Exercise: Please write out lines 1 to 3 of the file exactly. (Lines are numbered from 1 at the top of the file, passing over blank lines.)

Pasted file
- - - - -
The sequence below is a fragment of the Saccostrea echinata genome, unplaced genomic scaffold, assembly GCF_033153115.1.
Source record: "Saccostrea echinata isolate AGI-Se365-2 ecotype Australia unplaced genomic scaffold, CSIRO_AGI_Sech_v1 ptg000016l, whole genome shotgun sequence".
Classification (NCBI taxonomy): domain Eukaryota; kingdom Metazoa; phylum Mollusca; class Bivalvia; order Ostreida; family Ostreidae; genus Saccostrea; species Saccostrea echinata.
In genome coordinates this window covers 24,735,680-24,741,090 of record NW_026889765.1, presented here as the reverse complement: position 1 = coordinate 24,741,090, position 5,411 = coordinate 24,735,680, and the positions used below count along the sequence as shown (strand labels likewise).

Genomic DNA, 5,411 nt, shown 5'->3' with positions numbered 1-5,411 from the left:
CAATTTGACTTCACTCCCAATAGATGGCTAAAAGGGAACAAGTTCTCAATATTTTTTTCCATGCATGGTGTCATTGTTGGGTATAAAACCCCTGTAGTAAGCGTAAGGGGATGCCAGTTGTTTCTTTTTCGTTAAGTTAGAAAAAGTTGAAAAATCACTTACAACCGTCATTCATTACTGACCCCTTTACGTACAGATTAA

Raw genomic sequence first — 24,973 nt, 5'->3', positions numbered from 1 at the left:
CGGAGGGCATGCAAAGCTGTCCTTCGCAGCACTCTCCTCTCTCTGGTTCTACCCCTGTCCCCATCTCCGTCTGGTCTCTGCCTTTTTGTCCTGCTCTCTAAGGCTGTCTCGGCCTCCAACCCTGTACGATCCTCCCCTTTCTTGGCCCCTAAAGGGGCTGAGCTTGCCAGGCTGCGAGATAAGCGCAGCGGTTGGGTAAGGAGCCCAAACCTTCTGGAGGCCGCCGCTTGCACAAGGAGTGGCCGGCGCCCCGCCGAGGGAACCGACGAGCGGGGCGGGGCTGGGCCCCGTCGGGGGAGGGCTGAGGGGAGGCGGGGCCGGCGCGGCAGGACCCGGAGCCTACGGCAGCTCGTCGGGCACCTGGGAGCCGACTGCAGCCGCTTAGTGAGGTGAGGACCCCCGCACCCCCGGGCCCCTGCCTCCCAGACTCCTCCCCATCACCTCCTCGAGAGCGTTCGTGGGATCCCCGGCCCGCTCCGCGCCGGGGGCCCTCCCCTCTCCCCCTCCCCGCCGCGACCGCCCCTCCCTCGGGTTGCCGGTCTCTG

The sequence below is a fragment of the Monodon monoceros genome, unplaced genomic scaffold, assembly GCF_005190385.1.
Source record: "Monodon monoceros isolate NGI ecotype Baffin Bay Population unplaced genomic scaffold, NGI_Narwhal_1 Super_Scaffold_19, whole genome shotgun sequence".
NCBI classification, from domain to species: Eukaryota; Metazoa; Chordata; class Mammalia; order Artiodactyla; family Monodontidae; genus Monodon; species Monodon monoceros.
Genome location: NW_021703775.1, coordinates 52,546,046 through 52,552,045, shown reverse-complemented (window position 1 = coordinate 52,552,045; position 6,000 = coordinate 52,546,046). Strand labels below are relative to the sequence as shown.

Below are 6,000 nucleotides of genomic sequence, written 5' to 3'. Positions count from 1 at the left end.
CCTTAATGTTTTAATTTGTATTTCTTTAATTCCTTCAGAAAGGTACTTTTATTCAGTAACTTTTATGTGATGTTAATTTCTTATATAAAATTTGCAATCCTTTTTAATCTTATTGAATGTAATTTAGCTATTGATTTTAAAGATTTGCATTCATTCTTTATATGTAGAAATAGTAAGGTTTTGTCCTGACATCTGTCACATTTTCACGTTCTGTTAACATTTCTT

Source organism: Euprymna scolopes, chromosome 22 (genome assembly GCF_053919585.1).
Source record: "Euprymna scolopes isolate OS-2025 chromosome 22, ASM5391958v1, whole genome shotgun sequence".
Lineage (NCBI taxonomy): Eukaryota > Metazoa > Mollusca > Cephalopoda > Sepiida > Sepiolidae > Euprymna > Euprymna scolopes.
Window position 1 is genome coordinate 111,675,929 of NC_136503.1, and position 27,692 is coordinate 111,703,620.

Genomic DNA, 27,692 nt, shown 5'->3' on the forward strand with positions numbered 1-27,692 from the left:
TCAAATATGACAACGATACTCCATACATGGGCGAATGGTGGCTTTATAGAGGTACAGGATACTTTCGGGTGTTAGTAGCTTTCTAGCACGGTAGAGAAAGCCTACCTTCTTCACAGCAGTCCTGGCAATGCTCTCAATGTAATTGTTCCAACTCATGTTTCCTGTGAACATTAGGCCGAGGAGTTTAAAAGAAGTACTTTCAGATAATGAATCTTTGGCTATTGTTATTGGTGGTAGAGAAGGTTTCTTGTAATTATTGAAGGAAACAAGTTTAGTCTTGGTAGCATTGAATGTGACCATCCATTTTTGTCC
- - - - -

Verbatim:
The sequence below is a fragment of the Saccostrea echinata genome, unplaced genomic scaffold, assembly GCF_033153115.1.
Source record: "Saccostrea echinata isolate AGI-Se365-2 ecotype Australia unplaced genomic scaffold, CSIRO_AGI_Sech_v1 ptg000016l, whole genome shotgun sequence".
Classification (NCBI taxonomy): domain Eukaryota; kingdom Metazoa; phylum Mollusca; class Bivalvia; order Ostreida; family Ostreidae; genus Saccostrea; species Saccostrea echinata.